Two years later, Steve Penny [the former USA Gymnastics president] brought a group of us gymnasts into a room together, and said, “There’s stuff going on right now, and it’s not looking very good for us. Don’t go around saying anything.” The news about Larry broke a couple months later. I guess it made sense in retrospect, but it was still hard to comprehend because nothing ever happened to me. I was sad that I didn’t know. I wish I could have helped or been there for my friends. Thinking about it today still makes me sick to my stomach.
I hate that things had to get so bad before they could get better. Now when we go to camp, there’s lots of security. It seems like the organization is genuinely trying to help us by seeing what works and what doesn't work. As of right now, I feel like it's going pretty well. And not just in terms of the Larry stuff, but also with how the Olympic team is picked and how coaches interact with the athletes.
Tom [Forster, Team USA’s new high-performance team coordinator] actually talks to us. He’s like, “If you guys have an issue, please come to me.” There's still a lot of work to be done, and it’s going to take a while for everything to get it to where it needs to be, but it’s moving in the right direction.
After the pandemic hit, my gym remained partially open and I continued to train. I don’t know if it was stress from the Olympic postponement, but my foot got really irritated. That’s when doctors discovered a huge bone spur on the back of my foot. Surgery was out of the question, because I would not have recovered in time for the Olympics. Instead, my doctor suggested a PRP [platelet-rich plasma] injection and rehab. When I wake up in the morning, my feet are stiff, and it can hurt to walk.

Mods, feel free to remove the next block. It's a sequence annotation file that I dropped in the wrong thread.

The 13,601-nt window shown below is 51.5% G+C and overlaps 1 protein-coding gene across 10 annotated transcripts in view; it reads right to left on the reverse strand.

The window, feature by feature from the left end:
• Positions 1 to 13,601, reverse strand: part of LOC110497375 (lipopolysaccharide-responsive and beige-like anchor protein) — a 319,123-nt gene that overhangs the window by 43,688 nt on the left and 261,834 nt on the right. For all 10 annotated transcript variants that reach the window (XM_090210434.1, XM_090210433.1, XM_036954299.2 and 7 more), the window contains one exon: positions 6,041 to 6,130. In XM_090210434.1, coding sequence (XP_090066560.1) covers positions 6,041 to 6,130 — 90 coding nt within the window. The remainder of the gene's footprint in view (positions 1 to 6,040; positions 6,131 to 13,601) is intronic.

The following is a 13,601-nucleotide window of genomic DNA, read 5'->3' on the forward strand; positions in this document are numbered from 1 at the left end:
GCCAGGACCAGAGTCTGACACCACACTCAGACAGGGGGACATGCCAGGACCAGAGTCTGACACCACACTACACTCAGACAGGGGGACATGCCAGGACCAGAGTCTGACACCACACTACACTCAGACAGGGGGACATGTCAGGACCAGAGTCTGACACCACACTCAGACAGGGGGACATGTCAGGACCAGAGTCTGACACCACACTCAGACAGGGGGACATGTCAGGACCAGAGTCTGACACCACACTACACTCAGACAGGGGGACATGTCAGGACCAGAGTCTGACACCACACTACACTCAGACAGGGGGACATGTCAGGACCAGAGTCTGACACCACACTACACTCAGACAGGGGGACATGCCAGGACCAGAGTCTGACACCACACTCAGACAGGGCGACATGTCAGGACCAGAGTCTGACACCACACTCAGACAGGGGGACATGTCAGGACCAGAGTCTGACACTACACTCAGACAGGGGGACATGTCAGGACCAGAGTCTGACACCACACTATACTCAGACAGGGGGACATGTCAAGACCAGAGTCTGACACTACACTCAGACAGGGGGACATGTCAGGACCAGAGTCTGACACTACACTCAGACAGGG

It was always going to be a long road to the Olympics, but I never anticipated just how difficult it would become. About a week after my birthday last December, I tested positive for COVID. I’m usually high energy and super crazy. But all I wanted to do was lay around.
I tried working out at the gym, but had to leave because I didn’t feel well. I did a little more each day, but pushed my body too much. My chest felt stiff and weird, which I thought was a lingering symptom of COVID, but actually turned out to be pneumonia. All I could think about in the hospital was: “How am I supposed to be ready for the Olympics if I have no endurance?” I called my sister crying, and told her, “I'm so behind.”
I was out of the gym for a little over a month in total. For a gymnast, that’s a lifetime. It has definitely set me back, which sucks. But it did give me extra time for my foot to heal. Right now I’m training in the gym for five and a half hours every day, with Wednesdays and Sundays off. I also go to a trainer twice a week, and physical therapy twice a week.
With Olympic trials coming up, I’m just trying to keep my head in the game. I tell myself, “no regrets.” Whatever happens is meant to be. If I wasn’t good enough, I wouldn't be here. I’ve got this. I have the experience, and I’m a competitor. This is what I’m here to do. I wouldn’t want this to be easy, because if it was I wouldn’t want it so bad. There’s going to be a lot of blood, sweat, blood, and tears, but that’s the fun part.
This interview has been edited and condensed for clarity.
To learn more about all the Olympic hopefuls, visit TeamUSA.org. The Tokyo Olympics begin July 23rd on NBC.